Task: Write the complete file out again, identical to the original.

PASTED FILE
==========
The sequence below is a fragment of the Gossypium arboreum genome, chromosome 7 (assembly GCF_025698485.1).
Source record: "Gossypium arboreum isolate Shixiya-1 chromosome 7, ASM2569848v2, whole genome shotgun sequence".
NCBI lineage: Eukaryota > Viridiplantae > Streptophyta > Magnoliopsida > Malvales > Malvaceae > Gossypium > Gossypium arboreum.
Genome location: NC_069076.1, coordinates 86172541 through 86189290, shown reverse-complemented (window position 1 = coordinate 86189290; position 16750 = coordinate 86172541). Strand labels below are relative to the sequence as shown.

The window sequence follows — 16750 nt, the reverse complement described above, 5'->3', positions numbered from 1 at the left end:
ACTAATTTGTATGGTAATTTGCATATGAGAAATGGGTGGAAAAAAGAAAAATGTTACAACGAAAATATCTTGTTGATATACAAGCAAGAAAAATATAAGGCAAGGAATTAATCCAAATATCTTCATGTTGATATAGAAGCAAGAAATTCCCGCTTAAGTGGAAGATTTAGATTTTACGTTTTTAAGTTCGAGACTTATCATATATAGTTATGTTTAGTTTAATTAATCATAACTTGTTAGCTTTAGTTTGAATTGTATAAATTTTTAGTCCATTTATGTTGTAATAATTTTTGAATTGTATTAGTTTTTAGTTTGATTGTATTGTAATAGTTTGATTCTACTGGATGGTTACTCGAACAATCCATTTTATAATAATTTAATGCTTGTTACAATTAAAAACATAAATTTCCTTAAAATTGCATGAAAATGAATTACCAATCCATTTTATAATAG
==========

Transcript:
The sequence below is a fragment of the Gossypium arboreum genome, chromosome 7 (assembly GCF_025698485.1).
Source record: "Gossypium arboreum isolate Shixiya-1 chromosome 7, ASM2569848v2, whole genome shotgun sequence".
NCBI lineage: Eukaryota > Viridiplantae > Streptophyta > Magnoliopsida > Malvales > Malvaceae > Gossypium > Gossypium arboreum.
Genome location: NC_069076.1, coordinates 86172541 through 86189290, shown reverse-complemented (window position 1 = coordinate 86189290; position 16750 = coordinate 86172541). Strand labels below are relative to the sequence as shown.

The window sequence follows — 16750 nt, the reverse complement described above, 5'->3', positions numbered from 1 at the left end:
ACTAATTTGTATGGTAATTTGCATATGAGAAATGGGTGGAAAAAAGAAAAATGTTACAACGAAAATATCTTGTTGATATACAAGCAAGAAAAATATAAGGCAAGGAATTAATCCAAATATCTTCATGTTGATATAGAAGCAAGAAATTCCCGCTTAAGTGGAAGATTTAGATTTTACGTTTTTAAGTTCGAGACTTATCATATATAGTTATGTTTAGTTTAATTAATCATAACTTGTTAGCTTTAGTTTGAATTGTATAAATTTTTAGTCCATTTATGTTGTAATAATTTTTGAATTGTATTAGTTTTTAGTTTGATTGTATTGTAATAGTTTGATTCTACTGGATGGTTACTCGAACAATCCATTTTATAATAATTTAATGCTTGTTACAATTAAAAACATAAATTTCCTTAAAATTGCATGAAAATGAATTACCAATCCATTTTATAATAG